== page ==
ETHS students give back to the community through philanthropy


While you may have heard of the term “philanthropy” a few times but not really know what it means, a select group of students are becoming experts on the subject.

According to Mary Collins, Community Service Coordinator, The Philanthropy Club is not something new to the school, but it’s an opportunity students won’t get at almost any other area high school.

“It’s teaching students about the processes and opportunities of philanthropy,” says Collins. The process of philanthropy is a long and complex one–students meet once a month throughout the course of the school year. The club usually has 10 to 15 students and anyone is welcome, any time throughout the year.

“At the beginning, they have the opportunity to meet with other philanthropists,” says Collins. This helps the students get an even better understanding of the process they’re about to undergo.

The club is presented with $3,000 at the beginning of the year, and committees from around Evanston are invited to come and make their case for why they should receive money. The club then deliberates and eventually decides to which select few committees they should give money. Each committee they choose has to benefit the Evanston community in some way. The club is sponsored by the Koffend foundation.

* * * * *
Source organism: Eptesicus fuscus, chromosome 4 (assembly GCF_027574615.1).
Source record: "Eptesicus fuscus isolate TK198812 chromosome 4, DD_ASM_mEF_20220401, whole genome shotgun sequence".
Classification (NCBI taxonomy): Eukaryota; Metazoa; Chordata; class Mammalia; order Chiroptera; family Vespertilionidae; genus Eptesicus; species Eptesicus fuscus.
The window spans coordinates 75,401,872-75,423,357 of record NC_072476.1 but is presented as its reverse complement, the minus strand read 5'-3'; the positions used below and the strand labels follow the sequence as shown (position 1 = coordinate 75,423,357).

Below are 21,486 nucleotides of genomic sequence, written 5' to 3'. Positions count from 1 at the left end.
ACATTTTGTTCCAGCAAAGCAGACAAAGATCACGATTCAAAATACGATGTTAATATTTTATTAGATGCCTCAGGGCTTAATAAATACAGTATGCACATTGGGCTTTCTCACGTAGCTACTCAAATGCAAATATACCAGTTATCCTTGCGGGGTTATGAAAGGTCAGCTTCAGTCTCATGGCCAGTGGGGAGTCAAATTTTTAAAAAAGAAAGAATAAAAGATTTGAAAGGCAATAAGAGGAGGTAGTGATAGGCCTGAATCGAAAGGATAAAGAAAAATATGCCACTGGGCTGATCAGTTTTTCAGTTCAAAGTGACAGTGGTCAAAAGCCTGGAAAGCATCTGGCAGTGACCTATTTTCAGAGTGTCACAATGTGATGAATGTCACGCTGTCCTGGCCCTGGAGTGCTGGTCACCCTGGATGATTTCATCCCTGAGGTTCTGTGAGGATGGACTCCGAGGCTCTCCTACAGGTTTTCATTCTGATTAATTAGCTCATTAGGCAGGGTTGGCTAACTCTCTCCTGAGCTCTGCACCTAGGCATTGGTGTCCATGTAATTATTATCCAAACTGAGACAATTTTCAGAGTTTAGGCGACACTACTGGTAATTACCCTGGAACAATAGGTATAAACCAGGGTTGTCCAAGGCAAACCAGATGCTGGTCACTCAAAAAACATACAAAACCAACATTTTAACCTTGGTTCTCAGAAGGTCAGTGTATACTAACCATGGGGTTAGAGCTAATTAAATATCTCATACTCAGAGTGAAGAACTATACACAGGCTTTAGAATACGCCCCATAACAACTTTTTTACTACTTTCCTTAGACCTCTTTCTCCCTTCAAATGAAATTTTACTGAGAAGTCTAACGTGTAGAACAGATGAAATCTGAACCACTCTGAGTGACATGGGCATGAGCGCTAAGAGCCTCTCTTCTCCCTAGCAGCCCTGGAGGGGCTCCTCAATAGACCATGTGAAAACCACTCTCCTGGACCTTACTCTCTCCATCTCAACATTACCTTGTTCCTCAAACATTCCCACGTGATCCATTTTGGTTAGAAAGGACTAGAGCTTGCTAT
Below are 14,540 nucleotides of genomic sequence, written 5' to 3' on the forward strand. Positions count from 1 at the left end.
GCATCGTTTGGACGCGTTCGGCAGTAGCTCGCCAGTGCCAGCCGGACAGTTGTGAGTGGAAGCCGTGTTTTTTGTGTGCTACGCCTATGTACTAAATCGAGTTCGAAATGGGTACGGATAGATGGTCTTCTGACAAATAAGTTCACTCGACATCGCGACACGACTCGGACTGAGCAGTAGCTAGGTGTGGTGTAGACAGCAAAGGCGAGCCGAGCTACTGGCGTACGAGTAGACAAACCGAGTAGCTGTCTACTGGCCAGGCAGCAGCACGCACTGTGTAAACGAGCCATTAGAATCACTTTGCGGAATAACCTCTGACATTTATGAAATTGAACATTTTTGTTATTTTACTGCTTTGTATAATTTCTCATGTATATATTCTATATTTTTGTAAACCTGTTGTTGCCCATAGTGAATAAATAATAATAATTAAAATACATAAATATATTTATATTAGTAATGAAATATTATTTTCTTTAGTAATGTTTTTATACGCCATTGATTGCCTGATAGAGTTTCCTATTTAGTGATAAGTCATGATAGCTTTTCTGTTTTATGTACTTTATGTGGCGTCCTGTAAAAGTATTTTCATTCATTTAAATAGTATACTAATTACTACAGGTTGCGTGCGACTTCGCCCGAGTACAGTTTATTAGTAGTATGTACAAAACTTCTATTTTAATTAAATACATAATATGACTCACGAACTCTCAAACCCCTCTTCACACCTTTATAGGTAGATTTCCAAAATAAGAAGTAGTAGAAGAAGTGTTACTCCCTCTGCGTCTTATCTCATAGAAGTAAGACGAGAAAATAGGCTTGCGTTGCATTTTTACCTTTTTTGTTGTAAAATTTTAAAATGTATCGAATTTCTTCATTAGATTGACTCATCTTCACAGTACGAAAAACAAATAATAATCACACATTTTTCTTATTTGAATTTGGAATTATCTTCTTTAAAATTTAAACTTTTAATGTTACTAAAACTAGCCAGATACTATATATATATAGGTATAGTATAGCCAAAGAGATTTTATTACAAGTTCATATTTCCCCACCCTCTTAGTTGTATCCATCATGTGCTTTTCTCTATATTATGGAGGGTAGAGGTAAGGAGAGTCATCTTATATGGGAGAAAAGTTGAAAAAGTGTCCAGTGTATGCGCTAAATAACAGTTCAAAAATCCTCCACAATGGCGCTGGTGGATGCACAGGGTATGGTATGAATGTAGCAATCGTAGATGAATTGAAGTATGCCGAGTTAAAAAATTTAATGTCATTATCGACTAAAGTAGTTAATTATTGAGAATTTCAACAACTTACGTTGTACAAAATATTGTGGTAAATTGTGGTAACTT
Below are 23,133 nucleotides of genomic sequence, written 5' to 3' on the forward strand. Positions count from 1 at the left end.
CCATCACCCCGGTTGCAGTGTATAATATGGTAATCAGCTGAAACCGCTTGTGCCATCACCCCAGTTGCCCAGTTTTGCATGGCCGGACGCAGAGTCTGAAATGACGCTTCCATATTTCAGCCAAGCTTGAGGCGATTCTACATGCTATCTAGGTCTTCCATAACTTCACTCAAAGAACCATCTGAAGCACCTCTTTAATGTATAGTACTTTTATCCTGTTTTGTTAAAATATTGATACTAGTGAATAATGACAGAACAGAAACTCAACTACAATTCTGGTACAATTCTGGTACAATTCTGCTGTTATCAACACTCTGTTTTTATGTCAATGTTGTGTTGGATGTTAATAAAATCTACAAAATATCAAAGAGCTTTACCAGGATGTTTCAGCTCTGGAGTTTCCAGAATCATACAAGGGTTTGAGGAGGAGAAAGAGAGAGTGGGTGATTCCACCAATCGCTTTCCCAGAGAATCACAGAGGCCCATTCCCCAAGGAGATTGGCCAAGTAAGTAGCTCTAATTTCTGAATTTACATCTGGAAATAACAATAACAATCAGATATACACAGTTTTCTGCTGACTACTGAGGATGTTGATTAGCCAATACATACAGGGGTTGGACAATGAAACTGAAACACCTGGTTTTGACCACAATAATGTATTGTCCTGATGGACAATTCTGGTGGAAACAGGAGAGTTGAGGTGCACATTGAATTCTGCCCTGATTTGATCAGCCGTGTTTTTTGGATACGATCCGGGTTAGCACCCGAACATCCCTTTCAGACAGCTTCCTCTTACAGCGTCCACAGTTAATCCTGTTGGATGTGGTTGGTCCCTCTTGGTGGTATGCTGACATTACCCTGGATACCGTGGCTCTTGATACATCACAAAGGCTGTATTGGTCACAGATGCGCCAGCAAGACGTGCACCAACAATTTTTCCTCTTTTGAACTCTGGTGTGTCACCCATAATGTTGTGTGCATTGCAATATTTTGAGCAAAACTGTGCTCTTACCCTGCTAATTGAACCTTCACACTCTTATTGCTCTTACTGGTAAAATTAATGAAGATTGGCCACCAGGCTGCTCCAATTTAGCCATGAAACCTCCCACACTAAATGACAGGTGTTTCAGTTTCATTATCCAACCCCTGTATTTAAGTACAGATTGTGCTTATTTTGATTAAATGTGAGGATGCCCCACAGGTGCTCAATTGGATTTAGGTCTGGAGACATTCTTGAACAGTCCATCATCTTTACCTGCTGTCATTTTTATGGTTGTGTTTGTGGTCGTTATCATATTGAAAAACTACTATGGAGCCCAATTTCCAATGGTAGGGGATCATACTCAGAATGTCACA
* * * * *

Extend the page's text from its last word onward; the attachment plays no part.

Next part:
“Northwestern started a class like this only two years ago,” says Community Service Program Assistant, Diana Balitaan, “so it’s cool that ETHS has had this experience for students for such a long time.” The difference between the Northwestern and ETHS programs, Balitaan says, is that the Northwestern program has given away $100,000 as opposed to our $3,000.

Holly Cunningham, sophomore, says that before she joined the club freshman year, she knew very little about philanthropy.

“I wrongly assumed that it was something performed strictly by adults,” says Cunningham. “But here at ETHS, students have the chance to perform philanthropy for the Evanston community.” Cunningham is one of two club leaders, along with Rebecca Conover, senior.

Cunningham states that her reason behind joining the club freshman year was that it is “a sure-fire way to make a direct positive difference in the Evanston community.”

Anyone can join the Philanthropy Club throughout the year, though Collins says that it is beneficial to come at the beginning of the year, so students can meet with philanthropists and be there for the entire process.

“It is a small amount of money, but it teaches students the process of philanthropy,” says Collins. “At the same time, no amount of money is too small for these charities.” The club has given money to such organizations as Literature for All of Us,, The Cradle, Evanston Scholars, and the YMCA.

If a student is interested in giving back to the Evanston community, the Philanthropy Club should be right up their alley. All are welcome to the next meeting, which is on Oct. 16 at 7:45. No matter how big or small the amount of money, you’ll be making a difference in Evanston.